AI created faces: what does this mean for the creative industry?

Thu, 03/01/2019 - 10:50

Artificial intelligence, or AI as it is commonly known, is nothing new. We use it on a regular basis simply by looking at our cell phones and apps such as Facebook and Instagram (and getting those annoying “Recommended for you” notifications from each one). It is no longer the wild ideas of science-fiction authors but a part of our reality. And it is growing in strength and ability almost as regularly as we use it. 

AI created faces: what does this mean for the creative industry?

One recent example of this is Nvidia’s AI generated faces. It has been a headline in the world of both tech and everyday news, and for good reason. Nvidia has been using artificial intelligence, machine learning and algorithms to create extremely realistic faces. It has been a four-year-long journey, but the amount of progress that has been made in these four short years is impressive. But, what does this mean for the creative industry?

A bit of a backstory

In 2014, Nvidia began work on creating life-like human faces using AI. And, while the results then were crude, it was a unique and exciting project for the tech industry. The tool they used is known as GAN, or generative adversarial network. Nvidia has modified and improved the model in order to create their incredibly realistic faces. 

These generated “faces” can also be customised, meaning that you can create a specific face if necessary. The method that Nvidia’s programmers used is known as “style transfer”, which you might have heard of from photo manipulation apps such as Prisma or VSCO. While their version did not make the faces look like a Cubist masterpiece, it did allow them to personalise the faces significantly. 

Their source material was a photograph of two to three real people, whose facial features and structure were then blended together to create an entirely new “person” or face. The faces are so realistic that the untrained eye wouldn’t know the difference. And this can have some troubling implications for the world.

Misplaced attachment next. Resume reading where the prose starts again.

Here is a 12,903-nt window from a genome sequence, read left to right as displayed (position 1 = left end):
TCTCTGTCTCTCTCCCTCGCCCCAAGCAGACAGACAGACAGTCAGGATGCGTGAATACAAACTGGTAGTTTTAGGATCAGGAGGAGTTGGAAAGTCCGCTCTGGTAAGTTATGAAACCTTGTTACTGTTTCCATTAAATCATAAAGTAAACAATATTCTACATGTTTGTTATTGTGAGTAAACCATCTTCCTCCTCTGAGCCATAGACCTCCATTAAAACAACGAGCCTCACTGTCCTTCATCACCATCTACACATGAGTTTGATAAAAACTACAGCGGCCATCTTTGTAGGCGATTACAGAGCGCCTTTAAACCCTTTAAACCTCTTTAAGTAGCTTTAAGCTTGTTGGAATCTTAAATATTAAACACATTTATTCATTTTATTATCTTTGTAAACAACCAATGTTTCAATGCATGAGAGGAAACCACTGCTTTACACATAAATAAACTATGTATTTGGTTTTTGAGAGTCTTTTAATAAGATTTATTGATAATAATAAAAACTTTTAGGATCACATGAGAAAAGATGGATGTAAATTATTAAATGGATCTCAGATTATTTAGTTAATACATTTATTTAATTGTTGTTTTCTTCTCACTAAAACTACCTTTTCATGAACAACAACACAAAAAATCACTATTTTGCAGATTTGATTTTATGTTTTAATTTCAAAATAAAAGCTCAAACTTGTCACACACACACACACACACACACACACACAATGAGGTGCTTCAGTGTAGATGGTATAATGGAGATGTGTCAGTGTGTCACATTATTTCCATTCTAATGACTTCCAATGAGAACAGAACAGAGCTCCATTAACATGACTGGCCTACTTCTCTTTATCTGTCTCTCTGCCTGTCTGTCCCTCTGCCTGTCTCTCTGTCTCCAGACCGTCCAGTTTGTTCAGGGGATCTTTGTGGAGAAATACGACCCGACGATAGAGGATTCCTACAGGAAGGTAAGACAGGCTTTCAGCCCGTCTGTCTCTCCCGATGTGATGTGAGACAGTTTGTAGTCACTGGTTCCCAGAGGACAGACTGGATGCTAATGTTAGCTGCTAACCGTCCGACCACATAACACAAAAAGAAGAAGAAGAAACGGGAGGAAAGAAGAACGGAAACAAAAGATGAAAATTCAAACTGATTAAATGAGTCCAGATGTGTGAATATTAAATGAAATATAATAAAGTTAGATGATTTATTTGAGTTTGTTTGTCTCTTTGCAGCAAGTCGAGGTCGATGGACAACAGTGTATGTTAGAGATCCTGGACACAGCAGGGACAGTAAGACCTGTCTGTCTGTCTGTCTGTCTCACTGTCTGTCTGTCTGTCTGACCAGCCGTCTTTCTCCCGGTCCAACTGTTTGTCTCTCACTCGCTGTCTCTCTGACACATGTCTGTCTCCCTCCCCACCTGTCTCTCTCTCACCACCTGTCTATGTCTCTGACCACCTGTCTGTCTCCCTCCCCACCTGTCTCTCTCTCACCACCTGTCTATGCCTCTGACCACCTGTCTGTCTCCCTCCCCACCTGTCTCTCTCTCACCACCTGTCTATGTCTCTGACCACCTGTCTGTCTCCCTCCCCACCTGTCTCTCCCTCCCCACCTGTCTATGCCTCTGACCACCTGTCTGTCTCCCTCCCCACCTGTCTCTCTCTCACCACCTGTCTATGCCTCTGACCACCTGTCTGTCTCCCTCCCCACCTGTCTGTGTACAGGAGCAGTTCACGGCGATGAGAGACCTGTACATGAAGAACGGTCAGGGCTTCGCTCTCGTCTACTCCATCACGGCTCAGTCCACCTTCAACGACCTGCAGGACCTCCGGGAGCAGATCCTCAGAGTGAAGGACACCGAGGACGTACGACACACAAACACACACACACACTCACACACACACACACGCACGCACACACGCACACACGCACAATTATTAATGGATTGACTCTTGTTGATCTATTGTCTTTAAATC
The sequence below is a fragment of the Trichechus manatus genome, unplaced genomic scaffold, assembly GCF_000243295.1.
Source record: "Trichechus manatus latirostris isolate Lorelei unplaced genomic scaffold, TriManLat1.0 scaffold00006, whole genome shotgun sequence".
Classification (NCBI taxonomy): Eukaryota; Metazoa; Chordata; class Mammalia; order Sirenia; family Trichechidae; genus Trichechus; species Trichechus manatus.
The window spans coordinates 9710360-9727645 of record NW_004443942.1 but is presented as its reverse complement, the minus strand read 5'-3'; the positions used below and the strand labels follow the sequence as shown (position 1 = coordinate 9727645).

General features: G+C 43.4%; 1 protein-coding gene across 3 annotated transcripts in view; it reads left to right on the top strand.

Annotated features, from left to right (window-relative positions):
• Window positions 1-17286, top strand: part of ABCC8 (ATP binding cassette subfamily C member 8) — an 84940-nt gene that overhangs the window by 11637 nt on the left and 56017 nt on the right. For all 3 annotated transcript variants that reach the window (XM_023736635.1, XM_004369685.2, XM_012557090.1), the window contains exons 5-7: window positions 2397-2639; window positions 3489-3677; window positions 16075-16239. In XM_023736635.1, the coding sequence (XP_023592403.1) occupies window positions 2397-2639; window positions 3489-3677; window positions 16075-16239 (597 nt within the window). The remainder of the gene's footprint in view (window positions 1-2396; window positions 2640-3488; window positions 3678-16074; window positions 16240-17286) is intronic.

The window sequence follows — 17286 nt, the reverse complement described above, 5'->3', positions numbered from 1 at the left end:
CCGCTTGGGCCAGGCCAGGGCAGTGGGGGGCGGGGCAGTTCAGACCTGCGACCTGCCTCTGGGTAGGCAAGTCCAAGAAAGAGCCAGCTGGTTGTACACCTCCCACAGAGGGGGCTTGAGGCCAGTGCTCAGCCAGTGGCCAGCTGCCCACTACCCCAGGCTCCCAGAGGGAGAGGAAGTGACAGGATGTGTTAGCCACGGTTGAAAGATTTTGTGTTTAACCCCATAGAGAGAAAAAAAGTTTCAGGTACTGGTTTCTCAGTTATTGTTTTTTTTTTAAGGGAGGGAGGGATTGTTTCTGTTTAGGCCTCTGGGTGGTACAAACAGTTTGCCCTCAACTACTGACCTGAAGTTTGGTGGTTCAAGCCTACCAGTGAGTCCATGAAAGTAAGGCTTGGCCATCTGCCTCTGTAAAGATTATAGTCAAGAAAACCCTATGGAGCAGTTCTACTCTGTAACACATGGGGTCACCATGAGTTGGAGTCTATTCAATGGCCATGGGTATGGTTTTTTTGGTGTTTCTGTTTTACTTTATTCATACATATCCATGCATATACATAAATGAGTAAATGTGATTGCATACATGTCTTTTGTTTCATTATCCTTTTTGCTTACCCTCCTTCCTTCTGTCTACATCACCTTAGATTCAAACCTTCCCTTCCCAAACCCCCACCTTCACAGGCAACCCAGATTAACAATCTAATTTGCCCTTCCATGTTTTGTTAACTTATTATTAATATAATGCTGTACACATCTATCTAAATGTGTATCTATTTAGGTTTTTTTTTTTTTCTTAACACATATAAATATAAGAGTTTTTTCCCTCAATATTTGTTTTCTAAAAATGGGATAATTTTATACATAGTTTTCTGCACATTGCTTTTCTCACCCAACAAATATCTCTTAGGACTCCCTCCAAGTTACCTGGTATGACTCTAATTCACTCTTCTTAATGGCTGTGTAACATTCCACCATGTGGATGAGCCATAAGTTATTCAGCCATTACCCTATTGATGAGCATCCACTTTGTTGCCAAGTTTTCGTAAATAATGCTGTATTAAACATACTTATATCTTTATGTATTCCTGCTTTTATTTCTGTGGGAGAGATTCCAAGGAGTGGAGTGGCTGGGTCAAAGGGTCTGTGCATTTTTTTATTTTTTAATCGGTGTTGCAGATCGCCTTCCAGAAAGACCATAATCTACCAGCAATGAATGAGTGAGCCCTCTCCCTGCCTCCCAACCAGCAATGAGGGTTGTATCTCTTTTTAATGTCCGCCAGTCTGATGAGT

Not only could it be used for misleading information from brands as well as eroding the trust of the public in the media, but photographers and designers might be without jobs if the AI keeps improving. However, this is all future projection. But, what do these AI-generated faces mean for the creative industry right now?

The technology is not perfect

Many people are wary of losing their work to artificial intelligence. There might be good reasoning for this, but for the moment, Nvidia’s face-generating tool is nowhere near perfect. There are ways to easily tell when an image has been created by an algorithm or using machine learning, because AI does not quite understand the symmetry of human faces. 

One of the most difficult aspects of a face to replicate is the hair, and this can easily be seen by the naked eye. An AI-generated face will have hair that looks “painted on”, or that is blended in with the rest of the face. Ears, eyes and noses are often placed in different levels to one another. And this is all good news for stock photographers, as they can provide the real thing to advertising companies who need stock images of people smiling while using their products. 

It can help designers get started on a project

As we all know, you cannot create something from nothing, which is where AI tools can come in handy. By using machine learning, they can detect patterns in data where humans cannot, which designers and creative teams can use to create better image designs for advertisements and branding. 

Ideas usually come from creative impulses that are external, which means that designers can look at the machine learning data for their ideas. For example, they can create an image or logo for a brand using certain colours which consumers react positively to based on information from their AI tool. Or, an AI-generated face can be touched up and made more natural to be used as part of a campaign for a makeup company. 

Originality is still the job of humans

AI and humans have a mostly collaborative relationship. And this is because originality is still the job of humans. Sure, Nvidia’s fake faces look extremely realistic and could easily be mistaken for real people, but they all have similarities to one another and problems that are due to machines not understanding the uniqueness of the human face. 

While AI might be able to create near-flawless images, these are based on patterns and can often look all too similar to one another. Human designers, photographers and creative teams inject their own originality into the creation process, meaning that everything they produce is unique and one-of-a-kind. Many designers do collaborate with tools to produce high-quality content but the ideas are their own and the tools are used to enhance it. 

All around me are familiar faces…

Nvidia’s new AI-generated images might be new and exciting, but they are a long way off from being perfect or even properly “human” looking. But, we should not dismiss them too quickly. Creative industries can use this tool to enhance the branding they already have or the images they use for their advertising campaigns. 

The technology is nowhere near perfect, but it can still be used to help designers come up with ideas and to create designs. So, the machines are not rising yet but it is a good idea to keep an eye on their progress. Creative web design is just one of the services we offer. Contact us today to find out more.

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